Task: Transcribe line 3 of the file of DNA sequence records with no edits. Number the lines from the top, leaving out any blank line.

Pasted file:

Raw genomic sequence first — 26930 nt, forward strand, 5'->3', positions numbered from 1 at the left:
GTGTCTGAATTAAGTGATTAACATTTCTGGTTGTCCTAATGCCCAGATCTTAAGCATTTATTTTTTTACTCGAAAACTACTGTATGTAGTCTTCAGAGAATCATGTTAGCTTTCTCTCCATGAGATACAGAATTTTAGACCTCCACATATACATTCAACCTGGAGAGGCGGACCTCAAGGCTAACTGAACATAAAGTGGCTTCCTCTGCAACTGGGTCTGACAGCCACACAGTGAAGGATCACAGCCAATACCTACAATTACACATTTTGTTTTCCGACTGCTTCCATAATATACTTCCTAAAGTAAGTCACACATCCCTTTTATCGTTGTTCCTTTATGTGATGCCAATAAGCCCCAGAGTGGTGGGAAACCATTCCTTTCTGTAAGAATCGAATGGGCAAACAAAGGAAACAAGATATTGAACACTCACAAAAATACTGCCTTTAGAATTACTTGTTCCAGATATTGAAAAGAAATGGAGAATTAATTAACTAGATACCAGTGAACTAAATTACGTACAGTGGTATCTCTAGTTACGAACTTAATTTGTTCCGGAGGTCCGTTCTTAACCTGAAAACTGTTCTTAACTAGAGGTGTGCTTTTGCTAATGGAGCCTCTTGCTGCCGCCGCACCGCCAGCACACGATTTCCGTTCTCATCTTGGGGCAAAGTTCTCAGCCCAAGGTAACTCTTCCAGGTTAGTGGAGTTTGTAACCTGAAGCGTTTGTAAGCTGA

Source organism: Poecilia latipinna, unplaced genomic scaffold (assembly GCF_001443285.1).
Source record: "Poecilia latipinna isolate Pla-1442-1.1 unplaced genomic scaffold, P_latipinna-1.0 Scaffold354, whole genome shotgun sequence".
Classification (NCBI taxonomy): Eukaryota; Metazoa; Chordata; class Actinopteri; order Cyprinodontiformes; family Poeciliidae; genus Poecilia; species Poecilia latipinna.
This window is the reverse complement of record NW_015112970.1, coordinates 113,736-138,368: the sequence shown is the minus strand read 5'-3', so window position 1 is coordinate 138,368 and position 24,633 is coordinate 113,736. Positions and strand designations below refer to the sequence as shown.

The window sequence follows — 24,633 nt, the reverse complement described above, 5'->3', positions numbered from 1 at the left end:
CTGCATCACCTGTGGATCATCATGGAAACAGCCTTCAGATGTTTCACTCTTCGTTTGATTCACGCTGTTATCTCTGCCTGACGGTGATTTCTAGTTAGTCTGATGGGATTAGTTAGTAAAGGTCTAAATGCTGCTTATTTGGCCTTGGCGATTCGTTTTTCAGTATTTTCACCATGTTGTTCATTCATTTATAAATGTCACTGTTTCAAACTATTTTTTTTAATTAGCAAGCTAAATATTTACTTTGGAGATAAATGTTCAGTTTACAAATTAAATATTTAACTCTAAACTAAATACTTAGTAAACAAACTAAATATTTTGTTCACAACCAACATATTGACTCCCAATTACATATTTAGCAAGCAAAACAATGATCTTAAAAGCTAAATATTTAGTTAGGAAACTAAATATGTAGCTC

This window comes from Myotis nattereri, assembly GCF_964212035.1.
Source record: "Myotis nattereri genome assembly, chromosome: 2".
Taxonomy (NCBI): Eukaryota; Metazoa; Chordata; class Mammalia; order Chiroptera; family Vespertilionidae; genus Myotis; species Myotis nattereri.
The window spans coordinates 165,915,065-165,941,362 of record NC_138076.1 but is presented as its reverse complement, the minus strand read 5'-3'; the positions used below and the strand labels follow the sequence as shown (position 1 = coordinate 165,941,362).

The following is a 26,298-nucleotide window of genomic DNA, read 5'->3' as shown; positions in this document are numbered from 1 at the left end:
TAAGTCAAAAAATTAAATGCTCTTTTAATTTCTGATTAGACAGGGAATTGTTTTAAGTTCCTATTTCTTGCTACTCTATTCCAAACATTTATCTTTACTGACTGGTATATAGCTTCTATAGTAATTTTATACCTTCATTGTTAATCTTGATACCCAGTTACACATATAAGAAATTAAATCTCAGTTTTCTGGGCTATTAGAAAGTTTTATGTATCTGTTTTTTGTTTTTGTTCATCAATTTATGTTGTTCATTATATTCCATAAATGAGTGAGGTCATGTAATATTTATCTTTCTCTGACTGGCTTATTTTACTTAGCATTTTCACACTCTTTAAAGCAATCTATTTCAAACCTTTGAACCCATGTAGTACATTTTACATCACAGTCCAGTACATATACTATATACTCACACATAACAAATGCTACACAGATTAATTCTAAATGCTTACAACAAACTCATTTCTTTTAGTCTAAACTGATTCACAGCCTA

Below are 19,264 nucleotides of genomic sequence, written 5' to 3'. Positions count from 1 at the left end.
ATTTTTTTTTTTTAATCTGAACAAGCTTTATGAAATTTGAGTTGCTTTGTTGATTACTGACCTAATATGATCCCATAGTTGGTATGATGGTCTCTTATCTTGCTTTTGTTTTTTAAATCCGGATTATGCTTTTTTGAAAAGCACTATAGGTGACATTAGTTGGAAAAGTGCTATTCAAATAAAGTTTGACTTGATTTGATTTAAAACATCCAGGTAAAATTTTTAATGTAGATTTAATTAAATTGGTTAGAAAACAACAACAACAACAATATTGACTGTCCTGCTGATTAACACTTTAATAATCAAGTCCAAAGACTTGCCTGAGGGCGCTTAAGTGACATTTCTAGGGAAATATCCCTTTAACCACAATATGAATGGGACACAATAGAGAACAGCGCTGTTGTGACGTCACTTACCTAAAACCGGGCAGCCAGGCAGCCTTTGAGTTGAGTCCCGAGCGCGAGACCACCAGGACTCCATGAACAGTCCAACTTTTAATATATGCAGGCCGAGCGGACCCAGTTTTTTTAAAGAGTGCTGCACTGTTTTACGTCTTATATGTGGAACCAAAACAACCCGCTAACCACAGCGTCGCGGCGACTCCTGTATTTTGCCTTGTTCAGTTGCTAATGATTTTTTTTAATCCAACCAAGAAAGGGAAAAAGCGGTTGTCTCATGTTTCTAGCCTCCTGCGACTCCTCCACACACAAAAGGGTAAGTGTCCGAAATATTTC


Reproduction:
Source organism: Poecilia latipinna, unplaced genomic scaffold (assembly GCF_001443285.1).